Managing Distress

In the last post I wrote, I made an attempt to define what distress is from a psychological perspective and give some insight into what it means to be able to tolerate or not tolerate that distress.  What I hope to do here is give a general outline of ways in which we can learn to be better at tolerating out distress, especially as it relates to our eating behaviors. 

As most of us already know, health is really about making sure we feed our bodies well and making sure we move our bodies well. At CrossFit Torrent, we get a lot of great help and encouragement about how to move our bodies well when we are in the gym. But being able to feed ourselves well is a different challenge. Hopefully, this post will give you at least one tip or tool that you can use.

Most of us might think that controlling what we put in our mouths is about willpower or self-control. As a behavior analyst, I hate these terms because it makes it seem like we either have it or not. I prefer to think about things as either learned or unlearned, because that can give us hope that we can learn a new skill. Such as learning how to cook and consume nourishing food. 

But learning a new skill can be distressing. Especially learning new eating behaviors and patterns. The reason it can be so distressing is because of our past learning history. We eat in the way that we eat because we have learned to behave that we. For those of us that eat to relieve or avoid distress changing those patterns of behavior means that we have to stop eating familiar foods, stop eating comforting foods, stop eating foods that are easy to prepare, or food that is within reach. And this is distressing. So how do we deal with distress?

One type of therapy that specifically addresses this is called Dialectical Behavior Therapy (DBT). It was developed years ago for the treatment of a variety of mental health issues and has been shown to be very effective. One small part of DBT specifically addresses how to increase the ability to tolerate distress. Wiser & Telch (1999) outline different ways a person can help tolerate distress. These are effective self-care techniques that a person can engage in. In distressing moments it may be of help to engage in one of the following:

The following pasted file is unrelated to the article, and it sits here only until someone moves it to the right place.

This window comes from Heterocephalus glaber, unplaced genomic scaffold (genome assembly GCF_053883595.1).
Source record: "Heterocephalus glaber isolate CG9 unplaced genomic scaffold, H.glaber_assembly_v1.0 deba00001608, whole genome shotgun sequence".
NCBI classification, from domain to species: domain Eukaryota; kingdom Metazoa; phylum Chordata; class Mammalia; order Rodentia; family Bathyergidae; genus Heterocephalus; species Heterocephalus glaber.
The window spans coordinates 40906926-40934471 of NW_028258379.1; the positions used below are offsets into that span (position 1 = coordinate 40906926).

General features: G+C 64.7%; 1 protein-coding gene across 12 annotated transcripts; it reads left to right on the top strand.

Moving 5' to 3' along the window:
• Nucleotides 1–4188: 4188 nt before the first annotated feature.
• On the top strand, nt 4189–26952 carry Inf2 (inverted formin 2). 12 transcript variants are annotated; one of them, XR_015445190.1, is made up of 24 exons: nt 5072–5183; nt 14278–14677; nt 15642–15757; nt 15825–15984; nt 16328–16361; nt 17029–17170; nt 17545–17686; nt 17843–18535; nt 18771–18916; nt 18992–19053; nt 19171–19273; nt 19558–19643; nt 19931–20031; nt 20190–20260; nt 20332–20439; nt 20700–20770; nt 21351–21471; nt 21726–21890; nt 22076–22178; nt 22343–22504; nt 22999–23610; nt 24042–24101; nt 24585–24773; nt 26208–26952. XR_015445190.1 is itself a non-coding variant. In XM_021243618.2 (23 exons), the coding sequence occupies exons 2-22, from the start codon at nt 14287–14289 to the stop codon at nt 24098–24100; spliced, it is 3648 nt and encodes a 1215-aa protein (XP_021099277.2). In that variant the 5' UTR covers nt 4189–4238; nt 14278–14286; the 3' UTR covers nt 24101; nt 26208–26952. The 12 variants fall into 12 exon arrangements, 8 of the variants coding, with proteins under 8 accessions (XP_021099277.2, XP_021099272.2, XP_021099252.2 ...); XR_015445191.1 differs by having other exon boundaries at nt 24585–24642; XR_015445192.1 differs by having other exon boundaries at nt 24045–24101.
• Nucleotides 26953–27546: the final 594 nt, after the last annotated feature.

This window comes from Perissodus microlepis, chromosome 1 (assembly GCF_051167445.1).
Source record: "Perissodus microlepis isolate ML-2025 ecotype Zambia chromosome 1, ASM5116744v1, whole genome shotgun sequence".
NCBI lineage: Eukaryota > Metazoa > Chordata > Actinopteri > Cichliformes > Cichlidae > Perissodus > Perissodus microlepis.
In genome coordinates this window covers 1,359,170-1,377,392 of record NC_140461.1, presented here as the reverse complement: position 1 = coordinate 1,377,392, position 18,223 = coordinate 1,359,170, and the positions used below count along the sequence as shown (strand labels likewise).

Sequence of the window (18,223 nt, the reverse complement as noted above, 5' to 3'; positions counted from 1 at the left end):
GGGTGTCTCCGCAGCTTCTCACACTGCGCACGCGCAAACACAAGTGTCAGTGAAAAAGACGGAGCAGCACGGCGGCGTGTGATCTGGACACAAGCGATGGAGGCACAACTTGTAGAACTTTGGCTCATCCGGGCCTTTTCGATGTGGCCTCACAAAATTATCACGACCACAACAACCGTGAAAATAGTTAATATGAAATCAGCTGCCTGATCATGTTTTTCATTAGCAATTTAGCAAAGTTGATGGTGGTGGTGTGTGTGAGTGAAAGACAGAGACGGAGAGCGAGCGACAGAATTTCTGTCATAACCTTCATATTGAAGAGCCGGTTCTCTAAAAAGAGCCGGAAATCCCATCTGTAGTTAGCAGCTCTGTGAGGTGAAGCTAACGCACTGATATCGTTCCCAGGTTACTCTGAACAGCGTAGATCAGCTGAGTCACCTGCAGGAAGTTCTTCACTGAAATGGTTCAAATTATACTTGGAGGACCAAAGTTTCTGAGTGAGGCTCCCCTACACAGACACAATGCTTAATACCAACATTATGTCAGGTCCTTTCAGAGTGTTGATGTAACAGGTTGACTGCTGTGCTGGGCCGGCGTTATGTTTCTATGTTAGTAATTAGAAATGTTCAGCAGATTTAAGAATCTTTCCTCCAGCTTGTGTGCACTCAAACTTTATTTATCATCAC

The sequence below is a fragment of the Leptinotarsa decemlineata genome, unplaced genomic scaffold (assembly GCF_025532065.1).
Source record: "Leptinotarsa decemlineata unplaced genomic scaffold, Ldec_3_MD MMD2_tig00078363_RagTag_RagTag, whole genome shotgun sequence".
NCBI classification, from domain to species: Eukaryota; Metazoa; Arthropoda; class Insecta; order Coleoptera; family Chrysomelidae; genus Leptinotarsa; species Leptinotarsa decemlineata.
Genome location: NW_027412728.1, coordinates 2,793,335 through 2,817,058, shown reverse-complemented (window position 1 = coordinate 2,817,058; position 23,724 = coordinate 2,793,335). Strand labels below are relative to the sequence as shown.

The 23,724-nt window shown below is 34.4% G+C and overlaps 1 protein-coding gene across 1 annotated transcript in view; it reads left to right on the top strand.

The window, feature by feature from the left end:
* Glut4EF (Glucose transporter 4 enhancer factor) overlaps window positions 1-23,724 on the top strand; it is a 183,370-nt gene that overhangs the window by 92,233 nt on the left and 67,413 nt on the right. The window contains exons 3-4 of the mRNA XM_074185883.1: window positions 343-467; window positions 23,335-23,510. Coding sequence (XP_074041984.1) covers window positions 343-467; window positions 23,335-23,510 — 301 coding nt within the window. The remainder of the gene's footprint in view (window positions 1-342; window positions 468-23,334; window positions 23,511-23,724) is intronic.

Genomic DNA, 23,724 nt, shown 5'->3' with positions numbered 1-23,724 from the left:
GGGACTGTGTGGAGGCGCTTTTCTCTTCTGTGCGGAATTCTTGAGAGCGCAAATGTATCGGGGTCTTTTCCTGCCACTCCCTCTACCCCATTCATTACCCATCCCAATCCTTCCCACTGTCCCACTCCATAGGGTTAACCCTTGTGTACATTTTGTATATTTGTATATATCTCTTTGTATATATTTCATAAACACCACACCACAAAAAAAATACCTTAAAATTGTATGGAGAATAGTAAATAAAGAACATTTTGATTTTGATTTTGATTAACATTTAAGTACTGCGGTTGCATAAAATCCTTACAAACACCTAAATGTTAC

1. Distraction techniques (for example, doing hobbies; writing letters; visiting with friends; taking walks; creating alternate emotional states by reading particular books and/or watching specific movies).
  2. Self-soothing strategies (for example, lighting candles, watching stars at night, listening to nature sounds, smelling fresh flowers, mindfully tasting a strong herb tea, petting the cat, snuggling with a favorite soft blanket).
  3. Improving-the-moment methods (for example, finding meaning in the distressing situation; being one’s own cheerleader; engaging in spiritual thoughts or prayer).
  4. Pros and Cons (for example, making a list of the pros and cons of either tolerating or not tolerating the distress)


Another important piece to dealing with distress is acknowledging that sometimes we cannot do self-care and we have to find ways to make it through the distressing moment. The familiar mantra “one day at a time” or “taking things minute by minute” is tapping into this. Based on the years I have spent studying maladaptive eating habits I now have come to believe that this is absolutely the hardest skill to learn and often the most needed skill to have. 

Psychology calls this process, acceptance. Wiser & Telch (1999) write that “acceptance strategies encourage people to oppose their natural impulse to fight emotionally or behaviorally against the inescapable situation that they find themselves in by psychologically embracing the moment with open hearts and minds, just as the moment truly is, replete with pain. Acceptance implies neither approval nor passivity; it does, however, signify a deep accepting of the reality of the situation as it is. The assumption underpinning these methods is that when a painful situation is unavoidable, efforts at avoidance often transform the pain of the situation into the even less tolerable experience of suffering.”

What this is saying in plain English, is that sometimes our emotional and psychological distress is big and we have to accept that we are going to be distressed. That acceptance will lessen the emotional burden and make it easier to endure the distressing event. For example, when we are trying to lose weight inevitably we will feel hunger. Feeling slight hunger is distressing and unpleasant, but we have to accept that it is part of the process. Sometimes we can distract ourselves or engage in self-care and sometimes we must simply endure that hunger, much like we endure a long WOD. By approaching hunger with acceptance we are shifting it from suffering to something that we can successfully tolerate.

In the next post, I will try to give some examples of what all of this might look like when put into use. But let me leave you with the following thought. Learning is by definition painful and will involve failure. And even once these skills are learned they are not magic. You will still experience distress, but you may be better able to manage it. Getting to this place will take time and coaching and practice, the same way that learning to clean or snatch takes time and coaching and practice. And finally, even those these skills may not ever work like a magic bullet, they can help and they can help you reach your health and fitness goals, whatever those may be. 


Meredith A. Holland, MS, BCBA



Meredith holds a Master’s of Science in Psychology with an emphasis on counseling psychology and behavior analysis. She is a PhD Student in Psychology with an emphasis in behavior analysis. She is also a Board Certified Behavior Analyst and a Professor of Psychology at Kalamazoo Valley Community College


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